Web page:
I believe that as educators, we need a very solid understanding of the skills involved in the reading process. This means truly understand what phonological awareness, phonemic awareness, phonics, and the concepts of emergent literacy mean and how to teach them effectively. I do agree with Louisa Moats that “Teaching Reading IS Rocket Science.” I also highly value the research synthesis described in Marilyn Jager Adams’ “Beginning to Read: Thinking and Learning about Print.” As Chall describes in Learning to Read: The Great Debate (1967; 1983), both phonics and the reading of whole, connected text are important. I had the chance to visit the Jeanne Chall Reading Lab at Harvard as well as her own special collection, and was completely impressed with the legacy of her research. Here is a Prezi I made on Chall: http://prezi.com/uhf03b4rmnvd/jeanne-s-chall-and-the-great-debate/.

Others whose work on literacy I greatly admire (among others, and in no particular order) Catherine Snow, Peter Johnston, Judith Lindfors, Gunther Kress, Colin Lankshear, Michelle Knobel, Michael Pressley, Marilyn Jager Adams, Mem Fox, Kathy Au, and others).

I also believe in meaningful literacy tasks in reading that develop fluency, vocabulary, and comprehension. These are all integrated aspects of reading.

Alternatives to Guided Reading

I believe the reading workshop approach (e.g., as described by Calkins and Atwell) is a useful alternative, or, in addition to guided reading. It provides flexibility and a framework for developing and scaffolding reading development while also indivdualizing learning for each student. However, I also would suggest, a good reading workshop is informed by extensive modeling and scaffolding and the use of the gradual release of responsiblity model (Pearson & Gallagher, 1983).

Other beliefs about the teaching of reading, writing, and language development

Lots of modeling! (Vygotsky)

Learning should be intentional, purposeful, and meaningful. However, there is a place for skills instruction.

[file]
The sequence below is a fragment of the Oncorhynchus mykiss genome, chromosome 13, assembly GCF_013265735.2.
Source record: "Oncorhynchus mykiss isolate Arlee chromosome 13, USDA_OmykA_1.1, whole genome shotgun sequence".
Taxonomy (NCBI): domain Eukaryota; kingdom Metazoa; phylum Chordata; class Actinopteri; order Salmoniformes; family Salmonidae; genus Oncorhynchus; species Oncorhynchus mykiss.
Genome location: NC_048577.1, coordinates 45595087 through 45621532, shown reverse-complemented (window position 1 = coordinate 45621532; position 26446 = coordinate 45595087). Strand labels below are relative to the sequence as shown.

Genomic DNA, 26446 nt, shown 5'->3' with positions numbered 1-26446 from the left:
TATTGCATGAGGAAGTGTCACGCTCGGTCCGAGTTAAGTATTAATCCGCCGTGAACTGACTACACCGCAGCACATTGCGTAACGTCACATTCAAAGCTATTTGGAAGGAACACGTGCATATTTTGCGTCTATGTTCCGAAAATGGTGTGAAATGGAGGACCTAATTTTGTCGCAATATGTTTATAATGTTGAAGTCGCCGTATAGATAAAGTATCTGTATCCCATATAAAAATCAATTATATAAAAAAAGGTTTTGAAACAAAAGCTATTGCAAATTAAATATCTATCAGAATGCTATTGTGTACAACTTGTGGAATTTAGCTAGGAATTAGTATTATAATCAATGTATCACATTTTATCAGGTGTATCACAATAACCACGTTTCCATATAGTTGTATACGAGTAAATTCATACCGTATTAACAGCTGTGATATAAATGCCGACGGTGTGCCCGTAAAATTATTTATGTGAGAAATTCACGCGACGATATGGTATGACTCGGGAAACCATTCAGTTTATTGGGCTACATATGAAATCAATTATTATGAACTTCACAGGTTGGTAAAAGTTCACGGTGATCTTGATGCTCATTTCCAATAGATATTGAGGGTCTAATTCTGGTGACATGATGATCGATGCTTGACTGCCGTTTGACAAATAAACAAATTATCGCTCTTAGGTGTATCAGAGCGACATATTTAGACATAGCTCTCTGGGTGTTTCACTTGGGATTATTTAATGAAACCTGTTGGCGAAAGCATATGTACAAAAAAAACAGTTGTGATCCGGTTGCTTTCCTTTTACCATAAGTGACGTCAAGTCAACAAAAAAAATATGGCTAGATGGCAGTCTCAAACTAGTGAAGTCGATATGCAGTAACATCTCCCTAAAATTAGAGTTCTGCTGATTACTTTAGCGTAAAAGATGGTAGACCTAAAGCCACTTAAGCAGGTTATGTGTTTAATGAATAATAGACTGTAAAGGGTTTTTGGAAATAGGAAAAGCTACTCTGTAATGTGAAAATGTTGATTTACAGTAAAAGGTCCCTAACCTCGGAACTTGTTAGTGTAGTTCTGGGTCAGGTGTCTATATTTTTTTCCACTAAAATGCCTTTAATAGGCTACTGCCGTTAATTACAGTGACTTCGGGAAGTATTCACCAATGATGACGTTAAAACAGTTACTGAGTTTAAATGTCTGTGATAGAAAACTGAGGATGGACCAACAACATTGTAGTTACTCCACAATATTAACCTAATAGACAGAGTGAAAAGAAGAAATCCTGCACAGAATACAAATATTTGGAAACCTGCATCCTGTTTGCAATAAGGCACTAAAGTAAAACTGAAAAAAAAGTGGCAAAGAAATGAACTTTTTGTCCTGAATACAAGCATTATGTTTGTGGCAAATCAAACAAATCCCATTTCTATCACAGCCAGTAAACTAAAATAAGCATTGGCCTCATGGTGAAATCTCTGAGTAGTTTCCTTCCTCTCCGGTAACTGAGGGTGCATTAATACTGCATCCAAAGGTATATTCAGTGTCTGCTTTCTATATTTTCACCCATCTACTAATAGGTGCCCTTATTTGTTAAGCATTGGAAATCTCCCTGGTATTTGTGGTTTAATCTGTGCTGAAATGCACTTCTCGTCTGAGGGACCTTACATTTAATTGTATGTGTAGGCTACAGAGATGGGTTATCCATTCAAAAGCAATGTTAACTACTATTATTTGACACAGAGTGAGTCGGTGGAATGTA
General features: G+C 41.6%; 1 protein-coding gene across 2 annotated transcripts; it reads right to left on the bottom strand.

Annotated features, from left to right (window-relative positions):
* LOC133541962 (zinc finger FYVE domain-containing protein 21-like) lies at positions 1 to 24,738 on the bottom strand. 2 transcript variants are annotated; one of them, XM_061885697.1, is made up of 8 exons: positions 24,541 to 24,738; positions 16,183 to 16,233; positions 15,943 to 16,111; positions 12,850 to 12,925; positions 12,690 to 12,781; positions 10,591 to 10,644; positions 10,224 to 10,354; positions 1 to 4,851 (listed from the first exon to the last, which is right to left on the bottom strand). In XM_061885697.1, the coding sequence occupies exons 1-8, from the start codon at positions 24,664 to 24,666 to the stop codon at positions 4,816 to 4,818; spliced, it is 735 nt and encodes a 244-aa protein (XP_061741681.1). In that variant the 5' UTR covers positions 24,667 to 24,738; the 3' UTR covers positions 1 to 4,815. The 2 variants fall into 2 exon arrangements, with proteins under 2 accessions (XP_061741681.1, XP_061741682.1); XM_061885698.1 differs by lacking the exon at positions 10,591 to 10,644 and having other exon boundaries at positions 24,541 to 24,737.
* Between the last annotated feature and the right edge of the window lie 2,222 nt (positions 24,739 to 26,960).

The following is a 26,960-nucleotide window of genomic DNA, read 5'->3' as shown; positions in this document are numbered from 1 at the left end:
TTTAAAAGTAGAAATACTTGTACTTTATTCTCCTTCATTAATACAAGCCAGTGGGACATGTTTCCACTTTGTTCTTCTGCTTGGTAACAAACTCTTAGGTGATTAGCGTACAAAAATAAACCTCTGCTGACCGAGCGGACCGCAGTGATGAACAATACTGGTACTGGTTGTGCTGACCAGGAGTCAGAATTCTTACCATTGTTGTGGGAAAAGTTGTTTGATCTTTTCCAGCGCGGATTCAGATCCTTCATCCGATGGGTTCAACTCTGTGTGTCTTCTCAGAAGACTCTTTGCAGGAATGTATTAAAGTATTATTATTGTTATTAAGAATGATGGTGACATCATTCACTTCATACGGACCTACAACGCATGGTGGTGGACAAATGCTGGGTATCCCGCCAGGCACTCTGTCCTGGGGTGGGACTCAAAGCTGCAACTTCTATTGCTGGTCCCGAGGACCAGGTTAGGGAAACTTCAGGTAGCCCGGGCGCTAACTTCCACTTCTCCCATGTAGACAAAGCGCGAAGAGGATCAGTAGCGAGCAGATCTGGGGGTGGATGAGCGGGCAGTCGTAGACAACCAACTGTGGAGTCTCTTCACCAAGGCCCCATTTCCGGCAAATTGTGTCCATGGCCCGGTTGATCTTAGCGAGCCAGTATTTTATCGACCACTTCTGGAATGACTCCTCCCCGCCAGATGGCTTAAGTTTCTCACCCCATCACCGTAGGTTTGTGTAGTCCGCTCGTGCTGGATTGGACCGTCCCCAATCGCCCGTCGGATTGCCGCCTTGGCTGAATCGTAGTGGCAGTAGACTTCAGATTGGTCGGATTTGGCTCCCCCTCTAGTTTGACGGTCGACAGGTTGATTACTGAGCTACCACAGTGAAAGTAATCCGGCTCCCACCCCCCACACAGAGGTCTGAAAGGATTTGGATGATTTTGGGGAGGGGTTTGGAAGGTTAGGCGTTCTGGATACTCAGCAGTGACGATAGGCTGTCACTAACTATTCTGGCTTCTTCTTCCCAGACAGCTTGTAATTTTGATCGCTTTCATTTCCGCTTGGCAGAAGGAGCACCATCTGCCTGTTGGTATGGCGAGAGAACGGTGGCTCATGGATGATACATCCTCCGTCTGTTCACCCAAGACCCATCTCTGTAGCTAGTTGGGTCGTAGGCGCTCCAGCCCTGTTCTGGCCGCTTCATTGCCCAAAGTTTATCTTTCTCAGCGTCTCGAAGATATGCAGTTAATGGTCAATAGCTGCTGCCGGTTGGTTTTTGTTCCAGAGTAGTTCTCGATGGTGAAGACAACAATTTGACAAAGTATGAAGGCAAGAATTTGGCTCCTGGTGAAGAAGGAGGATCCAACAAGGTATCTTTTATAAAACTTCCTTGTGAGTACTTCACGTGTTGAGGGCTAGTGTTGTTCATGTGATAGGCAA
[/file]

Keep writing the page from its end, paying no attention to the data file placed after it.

Always make the purpose of the learning clear and explicit to students. Alert them to the “what, why, when, and how” of the skill, strategy, etc. and how it relates to other learning.

I really like the idea of intertextuality in learning, or fostering connections across texts. I try to emphasize this in my literacy education courses.

Reader response (e.g., Rosenblatt, 1978; Langer, 1990) is valuable and a crucial aspect of literacy learning. I value the “book club” (e.g., Raphael and colleagues) experience and include it in my literacy education courses.

The writing process is complex and idiosyncratic. I use a lot of materials from Ralph Fletcher on connecting reading and writing and teaching through the writing workshop model. There are many resources about writing workshop and the writing process.

I think we don’t share literacy knowledge and resources enough. There are ways to do so, with technology.

We need to integrate technology in meaningful ways across literacy learning. This means educating ourselves more as educators.

We need to focus on what is meaningful and coherent about literacy instruction and less on “cute” and “frou frou”. Education is about helping to develop citizens for a democracy who can think, read, write, and make informed decisions. Critial literacy should be infused throughout the curriculum and providing forums for students to have a voice, while equipping them with skills.

We need to know the research. It would be great to have a more “digestable” format to share reading research for teachers and to also have more forums for teachers to share action research themselves in peer-reviewed forums. I know in the business community they have info on the latest trends for business leaders in a shorter, abbreviated format. We need something simliar for busy teachers, e.g., a realistic way to translate theory into practice, seriously. And, it would be good to have forums to discuss this research! This would be for everyone, not just folks enrolled in formal classes or grad school, etc.

More soon! These are just some of the thoughts I have. Please comment! All thoughts are welcome. We need to talk more about our beliefs about reading.

–Peggy